• Jarrah and Yaraan Bundle with their mother, Aunty Vicki Couzens (Jody Haines)Source: Jody Haines
The relationship between a mother and daughter tells a different story for everyone. For two strong women it's a story of reclamation, connection and responsibility.
Rachael Hocking

14 Mar 2019 - 5:06 AM  UPDATED 14 Mar 2019 - 5:52 AM

Boiled down to an English language which doesn't quite cut through, Yunggama means, to give and receive. It's a process Aunty Vicki Couzens has been involved in for most of her life. 

"It's so much of what our culture is about: that transferring of knowledge and continuing culture and stories across generations," she says.

"I didn't have a lot of elder women to instruct me in women's lore and to teach me because of ... the impacts of invasion where many of those knowledges have been suppressed, oppressed or left sleeping." 

Instead, Aunty Vicki sought out the knowledge she missed out on growing up, and now with the help of her two eldest daughters Jarrah and Yaraan Bundle, part of that wisdom is on display at the Footscray Community Art Centre in Melbourne. 

"The exhibition is talking about women's lore and women's business and the importance and significance of that," Aunty Vicki explains.

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On display are women's digging sticks set against projections that represent the Seven Sisters story: a songline which can be found all over the world. The exhibition also includes many possum cloaks, each telling different stories about the women's Gunditjmara/Keerray Wurrong country.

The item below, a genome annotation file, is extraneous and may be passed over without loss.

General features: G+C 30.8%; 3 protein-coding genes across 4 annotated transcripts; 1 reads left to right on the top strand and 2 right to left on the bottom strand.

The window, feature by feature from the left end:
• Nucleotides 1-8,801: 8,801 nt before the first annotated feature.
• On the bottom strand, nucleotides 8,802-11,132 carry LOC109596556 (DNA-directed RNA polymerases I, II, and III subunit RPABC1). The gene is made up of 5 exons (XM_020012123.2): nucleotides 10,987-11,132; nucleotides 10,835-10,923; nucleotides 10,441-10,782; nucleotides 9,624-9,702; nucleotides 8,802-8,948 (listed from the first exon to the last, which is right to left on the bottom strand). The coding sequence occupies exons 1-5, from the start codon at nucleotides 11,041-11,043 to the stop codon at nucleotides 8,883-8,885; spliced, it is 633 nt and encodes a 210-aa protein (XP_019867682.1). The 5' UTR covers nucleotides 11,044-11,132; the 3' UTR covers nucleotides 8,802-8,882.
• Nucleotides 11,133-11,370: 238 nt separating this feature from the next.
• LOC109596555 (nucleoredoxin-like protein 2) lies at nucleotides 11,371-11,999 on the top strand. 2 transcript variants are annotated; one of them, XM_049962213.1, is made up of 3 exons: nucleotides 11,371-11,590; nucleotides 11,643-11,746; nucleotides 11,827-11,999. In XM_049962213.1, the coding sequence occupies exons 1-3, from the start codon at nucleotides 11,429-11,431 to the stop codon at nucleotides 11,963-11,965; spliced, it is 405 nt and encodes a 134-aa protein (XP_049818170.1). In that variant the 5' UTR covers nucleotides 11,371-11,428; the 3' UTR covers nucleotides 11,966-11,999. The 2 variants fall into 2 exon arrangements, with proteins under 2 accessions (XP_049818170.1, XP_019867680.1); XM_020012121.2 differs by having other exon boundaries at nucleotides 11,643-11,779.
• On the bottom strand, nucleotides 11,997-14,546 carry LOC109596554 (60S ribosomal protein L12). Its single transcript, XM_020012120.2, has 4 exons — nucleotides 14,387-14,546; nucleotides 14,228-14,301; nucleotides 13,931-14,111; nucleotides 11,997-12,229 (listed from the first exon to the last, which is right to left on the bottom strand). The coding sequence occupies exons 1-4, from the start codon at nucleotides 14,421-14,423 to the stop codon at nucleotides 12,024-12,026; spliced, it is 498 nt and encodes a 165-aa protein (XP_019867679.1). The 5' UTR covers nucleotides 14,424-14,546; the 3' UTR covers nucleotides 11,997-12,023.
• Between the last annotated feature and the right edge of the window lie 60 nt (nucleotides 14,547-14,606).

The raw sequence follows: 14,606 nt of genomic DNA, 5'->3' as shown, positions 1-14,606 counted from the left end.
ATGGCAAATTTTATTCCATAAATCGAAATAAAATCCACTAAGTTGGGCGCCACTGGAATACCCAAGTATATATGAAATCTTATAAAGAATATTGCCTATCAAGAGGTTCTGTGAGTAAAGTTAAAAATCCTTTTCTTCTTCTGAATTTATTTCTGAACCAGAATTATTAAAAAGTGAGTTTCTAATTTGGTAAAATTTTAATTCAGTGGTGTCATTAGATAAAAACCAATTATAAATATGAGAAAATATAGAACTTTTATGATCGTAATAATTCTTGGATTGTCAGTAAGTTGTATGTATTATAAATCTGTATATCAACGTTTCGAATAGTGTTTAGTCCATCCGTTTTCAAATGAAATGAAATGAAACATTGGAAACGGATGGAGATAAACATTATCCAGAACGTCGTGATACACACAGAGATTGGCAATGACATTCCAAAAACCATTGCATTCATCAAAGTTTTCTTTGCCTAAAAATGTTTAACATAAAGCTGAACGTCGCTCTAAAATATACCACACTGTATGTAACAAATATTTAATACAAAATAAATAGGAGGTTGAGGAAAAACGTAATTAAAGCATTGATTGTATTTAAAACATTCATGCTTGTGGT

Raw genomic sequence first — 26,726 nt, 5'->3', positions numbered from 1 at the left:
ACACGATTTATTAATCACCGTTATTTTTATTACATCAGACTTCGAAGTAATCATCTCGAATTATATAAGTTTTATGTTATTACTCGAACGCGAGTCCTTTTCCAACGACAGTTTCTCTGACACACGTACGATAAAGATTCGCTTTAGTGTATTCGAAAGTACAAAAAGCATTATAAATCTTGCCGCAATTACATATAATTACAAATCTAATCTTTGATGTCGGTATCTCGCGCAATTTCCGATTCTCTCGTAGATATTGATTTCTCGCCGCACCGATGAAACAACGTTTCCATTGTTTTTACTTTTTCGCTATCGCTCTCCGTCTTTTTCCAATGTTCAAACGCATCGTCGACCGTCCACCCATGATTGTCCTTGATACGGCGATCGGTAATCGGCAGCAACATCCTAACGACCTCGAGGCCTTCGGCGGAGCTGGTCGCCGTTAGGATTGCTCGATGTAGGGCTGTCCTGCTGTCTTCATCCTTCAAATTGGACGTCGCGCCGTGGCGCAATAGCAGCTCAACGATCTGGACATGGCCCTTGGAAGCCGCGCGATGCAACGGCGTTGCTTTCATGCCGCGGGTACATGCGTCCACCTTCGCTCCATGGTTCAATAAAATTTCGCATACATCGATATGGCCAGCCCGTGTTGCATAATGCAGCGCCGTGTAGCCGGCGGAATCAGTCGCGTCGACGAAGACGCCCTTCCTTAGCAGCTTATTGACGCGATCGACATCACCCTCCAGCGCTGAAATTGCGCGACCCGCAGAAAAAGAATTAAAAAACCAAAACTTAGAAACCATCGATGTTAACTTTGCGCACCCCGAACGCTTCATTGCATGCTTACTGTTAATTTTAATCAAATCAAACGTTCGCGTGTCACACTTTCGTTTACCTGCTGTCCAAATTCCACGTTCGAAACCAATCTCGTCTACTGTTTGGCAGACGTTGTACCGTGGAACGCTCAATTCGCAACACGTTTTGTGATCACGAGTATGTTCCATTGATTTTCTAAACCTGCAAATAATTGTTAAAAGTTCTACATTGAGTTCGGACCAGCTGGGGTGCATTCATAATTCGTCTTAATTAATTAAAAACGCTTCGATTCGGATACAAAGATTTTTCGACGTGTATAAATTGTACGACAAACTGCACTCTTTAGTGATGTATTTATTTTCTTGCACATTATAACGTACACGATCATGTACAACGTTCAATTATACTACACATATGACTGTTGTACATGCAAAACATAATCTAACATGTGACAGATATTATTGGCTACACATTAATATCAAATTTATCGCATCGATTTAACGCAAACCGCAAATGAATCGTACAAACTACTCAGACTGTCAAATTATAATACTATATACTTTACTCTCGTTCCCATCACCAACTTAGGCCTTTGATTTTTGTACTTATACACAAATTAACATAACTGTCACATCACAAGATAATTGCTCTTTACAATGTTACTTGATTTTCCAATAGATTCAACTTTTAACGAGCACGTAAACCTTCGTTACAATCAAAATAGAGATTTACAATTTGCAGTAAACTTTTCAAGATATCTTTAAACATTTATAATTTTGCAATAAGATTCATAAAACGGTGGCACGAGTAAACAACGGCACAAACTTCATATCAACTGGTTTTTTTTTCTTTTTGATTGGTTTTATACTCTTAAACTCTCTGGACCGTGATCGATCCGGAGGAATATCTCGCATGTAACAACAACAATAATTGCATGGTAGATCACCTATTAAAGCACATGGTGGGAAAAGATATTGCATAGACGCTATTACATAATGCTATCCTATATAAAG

"We have rights to our country through our grandmother, our grandmothers, so there's strength there. It's just something that fills me with pride to say I'm Gunditjmara," Aunty Vicki says. 

Yaraan says she applied learnings from her mother for the Yunggama exhibition, stitching possum cloaks and weaving baskets.

"There's strength behind putting the designs onto a cloak: to have a canvass to tell that story, and it'll last for years, and then I'll hand that onto my daughter and she'll tell that story," Yaraan says. 

"It's really an important piece to bring back - it's celebrating women and their place in ceremony." 

Yaraan says learning from her mother has instilled in her the importance of carrying knowledge for future generations. 

"As a cultural woman I felt the responsibility at a very young age to support as many women and younger women like myself that are going through that cultural woman journey, and support them in their growth," she says. 

The Yunggama exhibition is on at Footscray Community Arts Centre until Saturday 16 March.